374. Memorandum by President Nixon1


  • The Secretary of State
  • The Secretary of the Treasury
  • The Secretary of Agriculture
  • The Secretary of Commerce
  • The Secretary of Labor
  • The Director, Office of Management and Budget
  • The Chairman, Council of Economic Advisers
  • The Assistant to the President for National Security Affairs
  • The Executive Director of the Domestic Council
  • The Special Representative for Trade Negotiations

This memorandum establishes a Council on International Economic Policy. I will serve as Chairman with the addressees as Members.2 In my absence, the Secretary of State will chair meetings of the Council.

The purposes of the Council are these:

Achieve consistency between domestic and foreign economic policy.
Provide a clear top level focus for the full range of international economic policy issues; deal with international economic policies—including trade, investment, balance of payments, finance—as a coherent whole; and consider the international economic aspects of essentially foreign policy issues, such as foreign aid and defense, under the general policy guidance of the National Security Council.3
Maintain close coordination with basic foreign policy objectives.

An Executive Director will be designated to help the Council in its operations.4 He will organize the general secretariat of the Council and be responsible for the staff work. He will have ready access to the President and will initiate projects and call upon staff resources from throughout the Government to augment his own small staff. In collaboration with the members of the Council or designated individuals at the senior political appointee level and pursuant to the directions of the President, his responsibilities will include:

  • —Develop the agenda and supporting materials for Council meetings and review all papers going to the Council.
  • —Help develop a sense of direction, strategy and relationship of the parts to the whole of this problem area.
  • —Establish a work program, including topics, timing and identification of individual assignments and set up task groups on special topics.

An Operations Group will be established, similar to the present Under Secretaries Group but replacing the work of that Group insofar [Page 813] as international economic policy is concerned. Its responsibilities will include:

  • —Follow up on decisions reached.
  • —Coordination of actions of the Government where that is necessary.
  • —Review of operating problems arising out of actions of other Governments or outstanding international economic developments.

The State Department will chair the Operations Group.

Standing or special subcommittees may be added from time to time. To the extent practical the Council shall bring within its structure those existing committees or groups presently dealing within the scope of the Council’s work as set forth above.5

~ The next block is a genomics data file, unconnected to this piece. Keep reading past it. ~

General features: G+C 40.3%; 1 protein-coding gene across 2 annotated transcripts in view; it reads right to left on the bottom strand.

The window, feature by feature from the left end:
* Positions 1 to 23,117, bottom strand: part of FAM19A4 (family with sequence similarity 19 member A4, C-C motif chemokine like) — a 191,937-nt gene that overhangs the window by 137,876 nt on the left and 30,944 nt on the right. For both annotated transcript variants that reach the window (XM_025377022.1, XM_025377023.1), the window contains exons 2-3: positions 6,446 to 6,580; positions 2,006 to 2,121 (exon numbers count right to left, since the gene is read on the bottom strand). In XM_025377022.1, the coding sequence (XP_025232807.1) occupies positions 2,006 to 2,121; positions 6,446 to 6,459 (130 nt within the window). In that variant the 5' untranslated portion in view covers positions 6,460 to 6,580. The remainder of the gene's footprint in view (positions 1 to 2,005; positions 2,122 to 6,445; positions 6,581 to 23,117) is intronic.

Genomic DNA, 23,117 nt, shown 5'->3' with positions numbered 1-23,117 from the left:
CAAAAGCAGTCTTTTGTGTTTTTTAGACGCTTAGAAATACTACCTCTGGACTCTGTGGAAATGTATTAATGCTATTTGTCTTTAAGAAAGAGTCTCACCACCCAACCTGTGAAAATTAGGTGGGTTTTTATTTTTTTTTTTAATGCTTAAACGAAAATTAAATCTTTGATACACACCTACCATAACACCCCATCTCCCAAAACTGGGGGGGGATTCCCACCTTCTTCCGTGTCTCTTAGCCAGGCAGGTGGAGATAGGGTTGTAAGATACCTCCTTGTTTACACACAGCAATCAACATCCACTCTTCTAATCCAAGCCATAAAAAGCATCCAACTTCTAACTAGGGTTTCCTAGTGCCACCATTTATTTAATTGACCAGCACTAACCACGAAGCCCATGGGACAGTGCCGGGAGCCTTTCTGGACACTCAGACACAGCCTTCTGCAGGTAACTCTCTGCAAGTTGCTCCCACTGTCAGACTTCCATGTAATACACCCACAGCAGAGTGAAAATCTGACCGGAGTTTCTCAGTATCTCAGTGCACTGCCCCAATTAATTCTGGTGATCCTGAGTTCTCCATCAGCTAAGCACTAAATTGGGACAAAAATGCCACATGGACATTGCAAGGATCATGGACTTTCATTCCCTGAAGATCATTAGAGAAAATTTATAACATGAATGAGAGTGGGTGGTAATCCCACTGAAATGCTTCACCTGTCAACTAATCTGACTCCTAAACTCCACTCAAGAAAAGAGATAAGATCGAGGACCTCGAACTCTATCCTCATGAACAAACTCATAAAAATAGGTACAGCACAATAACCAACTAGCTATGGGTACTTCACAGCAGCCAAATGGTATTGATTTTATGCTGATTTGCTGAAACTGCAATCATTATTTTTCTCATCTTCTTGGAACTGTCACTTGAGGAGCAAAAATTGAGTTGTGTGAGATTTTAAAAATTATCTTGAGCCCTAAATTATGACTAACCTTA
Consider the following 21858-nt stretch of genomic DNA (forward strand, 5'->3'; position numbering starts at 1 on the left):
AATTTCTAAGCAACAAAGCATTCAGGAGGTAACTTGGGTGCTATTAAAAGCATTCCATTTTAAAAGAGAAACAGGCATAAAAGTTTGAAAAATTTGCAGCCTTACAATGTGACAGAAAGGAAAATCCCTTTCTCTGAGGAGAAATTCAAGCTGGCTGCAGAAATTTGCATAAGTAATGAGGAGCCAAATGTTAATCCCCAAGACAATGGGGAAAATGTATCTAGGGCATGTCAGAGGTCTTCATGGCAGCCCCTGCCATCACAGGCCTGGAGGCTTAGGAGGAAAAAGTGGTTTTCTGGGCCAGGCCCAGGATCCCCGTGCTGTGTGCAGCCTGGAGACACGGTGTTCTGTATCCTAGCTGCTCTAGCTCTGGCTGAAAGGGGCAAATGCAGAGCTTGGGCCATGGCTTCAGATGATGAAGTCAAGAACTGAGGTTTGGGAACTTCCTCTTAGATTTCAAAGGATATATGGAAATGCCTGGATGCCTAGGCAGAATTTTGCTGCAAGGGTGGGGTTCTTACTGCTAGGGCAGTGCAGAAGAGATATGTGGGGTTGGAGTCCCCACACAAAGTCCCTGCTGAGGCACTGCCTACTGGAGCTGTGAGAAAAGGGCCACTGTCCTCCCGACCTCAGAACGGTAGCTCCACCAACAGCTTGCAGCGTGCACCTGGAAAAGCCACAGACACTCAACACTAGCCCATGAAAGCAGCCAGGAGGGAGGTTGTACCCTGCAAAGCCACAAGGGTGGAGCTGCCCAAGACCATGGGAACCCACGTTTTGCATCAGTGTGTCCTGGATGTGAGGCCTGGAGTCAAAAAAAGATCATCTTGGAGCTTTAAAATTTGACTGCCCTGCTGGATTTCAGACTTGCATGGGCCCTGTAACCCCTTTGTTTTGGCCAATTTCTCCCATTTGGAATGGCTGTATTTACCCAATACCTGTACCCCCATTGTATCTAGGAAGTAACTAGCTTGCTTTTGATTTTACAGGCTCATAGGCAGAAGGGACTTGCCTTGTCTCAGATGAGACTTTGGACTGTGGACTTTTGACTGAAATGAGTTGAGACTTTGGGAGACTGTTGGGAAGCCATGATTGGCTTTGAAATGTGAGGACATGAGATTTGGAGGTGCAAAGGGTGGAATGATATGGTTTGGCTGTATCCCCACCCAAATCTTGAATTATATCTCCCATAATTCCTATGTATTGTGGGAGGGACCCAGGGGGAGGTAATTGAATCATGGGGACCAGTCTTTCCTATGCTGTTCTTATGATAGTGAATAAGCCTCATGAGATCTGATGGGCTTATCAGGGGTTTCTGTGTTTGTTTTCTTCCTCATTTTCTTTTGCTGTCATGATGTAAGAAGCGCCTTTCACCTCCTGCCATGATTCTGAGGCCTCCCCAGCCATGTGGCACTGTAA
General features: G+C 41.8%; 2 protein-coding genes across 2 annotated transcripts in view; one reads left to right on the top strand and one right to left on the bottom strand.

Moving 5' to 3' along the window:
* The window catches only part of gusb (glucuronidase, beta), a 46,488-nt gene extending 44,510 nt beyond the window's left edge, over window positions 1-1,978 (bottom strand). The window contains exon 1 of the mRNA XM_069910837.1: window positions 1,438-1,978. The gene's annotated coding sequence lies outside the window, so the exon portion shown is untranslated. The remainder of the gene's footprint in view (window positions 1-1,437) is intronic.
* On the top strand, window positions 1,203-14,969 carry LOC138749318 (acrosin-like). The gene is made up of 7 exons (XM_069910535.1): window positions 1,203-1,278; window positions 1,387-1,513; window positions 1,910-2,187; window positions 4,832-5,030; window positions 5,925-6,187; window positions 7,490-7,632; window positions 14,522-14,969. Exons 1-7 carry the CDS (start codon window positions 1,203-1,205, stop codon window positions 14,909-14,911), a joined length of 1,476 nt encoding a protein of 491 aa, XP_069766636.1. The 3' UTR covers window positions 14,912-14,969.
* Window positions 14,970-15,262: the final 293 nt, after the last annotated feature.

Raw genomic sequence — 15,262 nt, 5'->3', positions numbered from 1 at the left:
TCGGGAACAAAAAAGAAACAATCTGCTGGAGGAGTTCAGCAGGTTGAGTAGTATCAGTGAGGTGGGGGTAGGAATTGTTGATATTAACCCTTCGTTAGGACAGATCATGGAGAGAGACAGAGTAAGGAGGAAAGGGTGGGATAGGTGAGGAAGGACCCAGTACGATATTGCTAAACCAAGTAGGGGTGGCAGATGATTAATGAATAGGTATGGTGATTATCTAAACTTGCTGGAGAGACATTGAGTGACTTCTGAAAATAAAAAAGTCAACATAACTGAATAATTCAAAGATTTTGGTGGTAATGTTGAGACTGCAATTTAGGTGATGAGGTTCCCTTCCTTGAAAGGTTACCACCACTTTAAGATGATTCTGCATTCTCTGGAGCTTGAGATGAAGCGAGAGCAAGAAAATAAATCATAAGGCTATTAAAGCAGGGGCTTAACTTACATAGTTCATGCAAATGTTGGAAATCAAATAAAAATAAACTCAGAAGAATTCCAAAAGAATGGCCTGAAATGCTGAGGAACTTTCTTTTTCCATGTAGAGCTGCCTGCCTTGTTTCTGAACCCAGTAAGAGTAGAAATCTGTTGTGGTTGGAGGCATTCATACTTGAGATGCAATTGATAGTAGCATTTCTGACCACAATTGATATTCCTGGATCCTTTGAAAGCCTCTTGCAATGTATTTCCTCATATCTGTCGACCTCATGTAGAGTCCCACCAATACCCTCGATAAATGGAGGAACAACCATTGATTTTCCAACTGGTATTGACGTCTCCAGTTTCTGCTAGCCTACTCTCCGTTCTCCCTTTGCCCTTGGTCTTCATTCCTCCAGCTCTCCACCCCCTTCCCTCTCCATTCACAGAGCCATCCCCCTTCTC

Richard Nixon
  1. Source: National Archives, Nixon Presidential Materials, White House Central Files, Subject Files, Box 3, Ex FG. No classification marking. The memorandum was released on January 19 and printed in Public Papers: Nixon, 1971, pp. 40–41.
  2. On August 9, 1971, the President made the Secretary of Defense a member following extended discussions that are highlighted in Foreign Relations,1969–1976, volume III, Foreign Economic Policy, 1969–1972, International Monetary Policy, 1969–1972, Documents 49 and 61.
  3. In a November 18, 1970 memorandum to Shultz, Kissinger stated that he fully concurred in the “basic thrust” of the draft directive setting up the CIEP but had “one substantive problem”—that “it be made clear that general policy guidance on defense and foreign aid will continue to be given by the National Security Council.” At Kissinger’s request the latter part of this paragraph was added. (National Archives, Nixon Presidential Materials, NSC Files, Agency Files, Box 218, Council on International Economic Policy (CIEP), Oct 70–31 Jul 71)
  4. In February Nixon appointed Peter G. Peterson the first Executive Director with the title Assistant to the President for International Economic Affairs, a position he held until February 1972, when he replaced Stans as Secretary of Commerce. Flanigan succeeded Peterson as Executive Director. The possibility of moving Peterson to Commerce was considered as early as April 1971 so that Stans could become Chairman of the Finance Committee to Re-Elect the President. (The Haldeman Diaries: Multimedia Edition) The decision was made in mid-November, according to Haldeman’s diary, following a discussion on November 11 of the “Peterson problem and the fact that Peterson says a lot but concludes nothing.” The President “said he felt we should never have set up the Peterson deal to begin with. We should have just put an economic man in the NSC and set up a division there. He thinks that it’s essential now that we have to move Peterson out and put Flanigan in that role, and told me to talk with the Attorney General today about the necessity of doing that and getting Stans out quickly, so we can move Peterson to Commerce.” (Ibid.)
  5. In CIEP Decision Memorandum No. 3, April 8, Nixon provided detailed direction for the operation of the CIEP and established a Review Group to review papers for submission to the Council and to assign action to the Operations Group. For text of the memorandum and further documentation on the organization and operation of the CIEP, see Foreign Relations, 1969–1976, volume III, Foreign Economic Policy; International Economic Policy, Document 61.

    Additional documentation is in the National Archives, Nixon Presidential Materials, NSC Files, Agency Files, Box 218–219, Council on International Economic Policy (CIEP). For a discussion of the respective responsibilities of the CIEP and NSC staffs, see Document 147.